Discontent with the current status quo across the political and economic environments has been rising for some time and nowhere was it more evident than in the result of the EU referendum. The vote to leave was very telling about the divisions that exist in British society; divisions that are underpinned by a blending of the political, social and economic. While most people were off enjoying last weekend, I was in Cardiff attending the Co-operative Party’s annual conference. Even among political colleagues I’ve had it put to me ‘but how boring’, ‘mutualisation – wishy washy’. For the record I had a great time and, fortunately for me, this is one area of my life where my personal interests collide with the professional.
I think the idea of mutualisation is one of the best kept secrets around and with increasing pressure to do things differently – a redressing of the balance of the burdens borne by different sections of society and increased focus on corporate governance – there appears to be a gap in the market that could be filled by the mutual model of economic ownership.
This is the first in a two part series looking at some of the pressures that have been building in financial services, reaching a crescendo of voices calling for change. The second piece, which follows on from this, will look at the potential for increasing the number and role of mutual organisations in society.
The Brexit result was, for many people, devastating. Like others, particularly those working in financial services, I believed that staying in the EU was important for a number of reasons including jobs, businesses and investment. When the result came it wasn’t just a telling off, but a massive slap in the face: a rejection of the status quo and frustration with politics and politicians. People were angry and they wanted ‘to take back control’. Was this really about Europe? As someone who campaigned extensively during the referendum campaign, I’d say not. This was about quality of life, pressure on public services and immigration, among other factors. There was a sense of too much interference in people’s lives by ‘people over there’, who they didn’t know and couldn’t hold to account.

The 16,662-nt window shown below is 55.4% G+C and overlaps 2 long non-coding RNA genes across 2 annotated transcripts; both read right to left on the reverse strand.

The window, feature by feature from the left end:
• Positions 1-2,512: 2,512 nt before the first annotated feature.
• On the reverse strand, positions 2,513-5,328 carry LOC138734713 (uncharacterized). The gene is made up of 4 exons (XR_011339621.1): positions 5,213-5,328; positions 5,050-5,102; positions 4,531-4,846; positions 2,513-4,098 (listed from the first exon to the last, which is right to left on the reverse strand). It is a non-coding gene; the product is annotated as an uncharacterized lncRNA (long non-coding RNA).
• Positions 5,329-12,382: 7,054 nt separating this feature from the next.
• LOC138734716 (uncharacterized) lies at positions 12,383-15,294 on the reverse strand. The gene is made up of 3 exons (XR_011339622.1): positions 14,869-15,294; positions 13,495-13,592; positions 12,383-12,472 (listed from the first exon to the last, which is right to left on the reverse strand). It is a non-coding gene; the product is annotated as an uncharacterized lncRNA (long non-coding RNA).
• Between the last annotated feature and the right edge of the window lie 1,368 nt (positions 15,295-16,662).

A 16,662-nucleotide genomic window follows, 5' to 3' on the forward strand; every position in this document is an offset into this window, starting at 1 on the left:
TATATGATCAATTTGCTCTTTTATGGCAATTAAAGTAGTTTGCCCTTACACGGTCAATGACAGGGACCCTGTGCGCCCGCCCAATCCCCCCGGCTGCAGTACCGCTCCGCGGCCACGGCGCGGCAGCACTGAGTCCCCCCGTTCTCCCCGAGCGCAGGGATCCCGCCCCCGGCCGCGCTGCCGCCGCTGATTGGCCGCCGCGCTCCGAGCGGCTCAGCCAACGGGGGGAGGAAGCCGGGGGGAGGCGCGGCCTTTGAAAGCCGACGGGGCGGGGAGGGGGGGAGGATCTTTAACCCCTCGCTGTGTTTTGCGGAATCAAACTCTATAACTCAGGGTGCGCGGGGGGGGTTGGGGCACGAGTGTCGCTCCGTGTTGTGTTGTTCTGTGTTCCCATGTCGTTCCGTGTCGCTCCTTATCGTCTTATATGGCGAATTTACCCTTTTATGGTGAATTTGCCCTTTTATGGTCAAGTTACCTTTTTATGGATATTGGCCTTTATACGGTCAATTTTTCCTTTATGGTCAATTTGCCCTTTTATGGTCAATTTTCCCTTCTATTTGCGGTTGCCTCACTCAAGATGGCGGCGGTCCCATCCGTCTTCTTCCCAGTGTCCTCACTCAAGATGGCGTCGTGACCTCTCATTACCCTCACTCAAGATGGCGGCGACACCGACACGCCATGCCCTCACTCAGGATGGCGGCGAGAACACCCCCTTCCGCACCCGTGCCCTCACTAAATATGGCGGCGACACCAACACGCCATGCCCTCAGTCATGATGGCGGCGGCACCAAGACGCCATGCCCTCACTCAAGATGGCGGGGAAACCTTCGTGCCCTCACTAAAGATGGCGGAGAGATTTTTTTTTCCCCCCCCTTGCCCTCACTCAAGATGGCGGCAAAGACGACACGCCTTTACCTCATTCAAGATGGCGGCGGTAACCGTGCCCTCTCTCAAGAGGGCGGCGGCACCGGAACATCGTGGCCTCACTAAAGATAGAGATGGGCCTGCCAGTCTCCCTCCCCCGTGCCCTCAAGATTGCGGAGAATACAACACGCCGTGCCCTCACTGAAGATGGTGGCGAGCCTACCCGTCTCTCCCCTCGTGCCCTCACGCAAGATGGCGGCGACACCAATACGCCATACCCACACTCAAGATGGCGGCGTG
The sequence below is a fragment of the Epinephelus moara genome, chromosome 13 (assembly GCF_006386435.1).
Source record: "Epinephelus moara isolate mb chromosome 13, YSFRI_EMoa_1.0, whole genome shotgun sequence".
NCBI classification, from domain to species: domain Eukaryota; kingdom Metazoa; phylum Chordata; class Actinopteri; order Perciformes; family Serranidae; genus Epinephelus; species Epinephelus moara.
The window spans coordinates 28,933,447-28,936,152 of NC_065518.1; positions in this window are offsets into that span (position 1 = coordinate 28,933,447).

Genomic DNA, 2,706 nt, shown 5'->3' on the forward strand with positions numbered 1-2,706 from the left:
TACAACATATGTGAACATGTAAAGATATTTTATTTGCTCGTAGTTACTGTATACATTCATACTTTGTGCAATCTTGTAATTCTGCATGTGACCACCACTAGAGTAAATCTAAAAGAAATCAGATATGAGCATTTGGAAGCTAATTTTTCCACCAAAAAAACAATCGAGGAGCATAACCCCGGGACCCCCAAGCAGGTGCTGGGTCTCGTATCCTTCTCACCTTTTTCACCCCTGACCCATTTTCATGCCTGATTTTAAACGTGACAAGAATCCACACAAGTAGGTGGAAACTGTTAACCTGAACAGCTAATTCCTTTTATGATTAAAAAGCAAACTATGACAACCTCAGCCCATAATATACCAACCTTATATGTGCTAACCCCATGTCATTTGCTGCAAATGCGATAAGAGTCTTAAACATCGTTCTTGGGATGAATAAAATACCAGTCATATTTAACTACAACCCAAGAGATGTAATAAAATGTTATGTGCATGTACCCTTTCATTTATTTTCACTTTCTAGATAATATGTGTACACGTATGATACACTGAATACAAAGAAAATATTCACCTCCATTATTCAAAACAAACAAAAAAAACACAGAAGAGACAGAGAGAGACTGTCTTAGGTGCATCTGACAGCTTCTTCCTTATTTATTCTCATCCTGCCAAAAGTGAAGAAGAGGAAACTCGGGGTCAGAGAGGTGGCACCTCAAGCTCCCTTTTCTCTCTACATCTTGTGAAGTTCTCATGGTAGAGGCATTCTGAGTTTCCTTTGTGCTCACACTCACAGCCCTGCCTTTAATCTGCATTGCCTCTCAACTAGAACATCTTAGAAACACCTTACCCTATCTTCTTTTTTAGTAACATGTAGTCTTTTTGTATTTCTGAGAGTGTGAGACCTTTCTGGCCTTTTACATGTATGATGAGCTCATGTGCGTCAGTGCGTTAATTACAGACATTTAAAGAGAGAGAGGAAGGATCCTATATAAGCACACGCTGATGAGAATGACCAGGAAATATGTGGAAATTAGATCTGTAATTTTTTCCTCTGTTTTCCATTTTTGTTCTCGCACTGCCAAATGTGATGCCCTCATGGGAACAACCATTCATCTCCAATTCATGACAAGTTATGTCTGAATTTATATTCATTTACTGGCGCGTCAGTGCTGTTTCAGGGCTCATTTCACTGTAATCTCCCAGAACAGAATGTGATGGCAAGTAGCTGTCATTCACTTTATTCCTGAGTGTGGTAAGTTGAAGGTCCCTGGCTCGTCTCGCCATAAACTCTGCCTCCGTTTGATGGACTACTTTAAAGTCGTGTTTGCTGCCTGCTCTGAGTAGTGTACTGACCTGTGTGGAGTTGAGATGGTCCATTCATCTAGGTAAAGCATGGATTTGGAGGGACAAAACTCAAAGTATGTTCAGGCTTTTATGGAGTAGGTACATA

The leaking of the Panama papers earlier this year shone a spotlight on the lengths that some will go to, in order, to minimise the tax they pay. The details showed how widespread the practice is across geographies and how even the most senior members of society were implicated, including the then Prime Minister David Cameron. While those engaging in offshore schemes may not have technically done anything illegal, moral questions were raised – not about whether those who can pay more should pay more but whether or not those people are even contributing their fair share. Large corporations have also found themselves under pressure to pay tax in jurisdictions, which legally they may not have had to, but again moral arguments about contributing to a society from which it has made a significant profit has thrown companies like Google into the spotlight.
All this is set against a backdrop of cuts to public expenditure, which evidence suggests has not been borne fairly across all socio-demographic groups. The House of Commons Treasury Select Committee has been lobbying the Treasury, over the last year, to reintroduce distributional analysis to draw out the impact of polices on household incomes. Add to this the negative attention over BHS and Tata Steel over who should cover the pension deficit and the questionable governance practices at Sports Direct, the time is ripe for reform and the politicians don’t seem set to disappoint.
Only two weeks in to September, we’ve already seen HMRC launch the Worldwide Disclosure Facility, an opportunity for individuals to come forward and declare UK tax liabilities related to any offshore funds before the rules are tightened in 2018. Chris Philp, Conservative MP and member of the Treasury Select Committee, has published a paper with the High Pay Centre, in which he focuses on high executive pay and ‘ownerless corporations’ and advocates a series of reforms including a shareholders committee (he’ll be discussing this in an interview with MRM shortly). The Business, Innovation and Skills Committee has just launched an inquiry into corporate governance and we know that the Government will be introducing a Criminal Finances Bill, which will include measures to take legal action against companies who do not step in to prevent staff from contributing to tax evasion. While over in Europe, German finance minister Wolfgang Schaeuble has renewed calls for a financial transaction tax, previously rejected, to ensure that banks pay their fair share. Given the current climate, the chances of progressing this particular policy might be somewhat greater now than before (particularly with the voice of Britain weakened post-Brexit).
The culture is shifting towards one in which both individuals and corporations take more responsibility for their actions and contribution to society. With the spotlight on improving corporate governance and ensuring that individuals and corporations pay their ‘fair share’, it seems an opportune time to consider alternative solutions to wholly state- or private- owned enterprises. In the next part, I elaborate on how and why mutual models might help to fix the widening cracks in how we do business.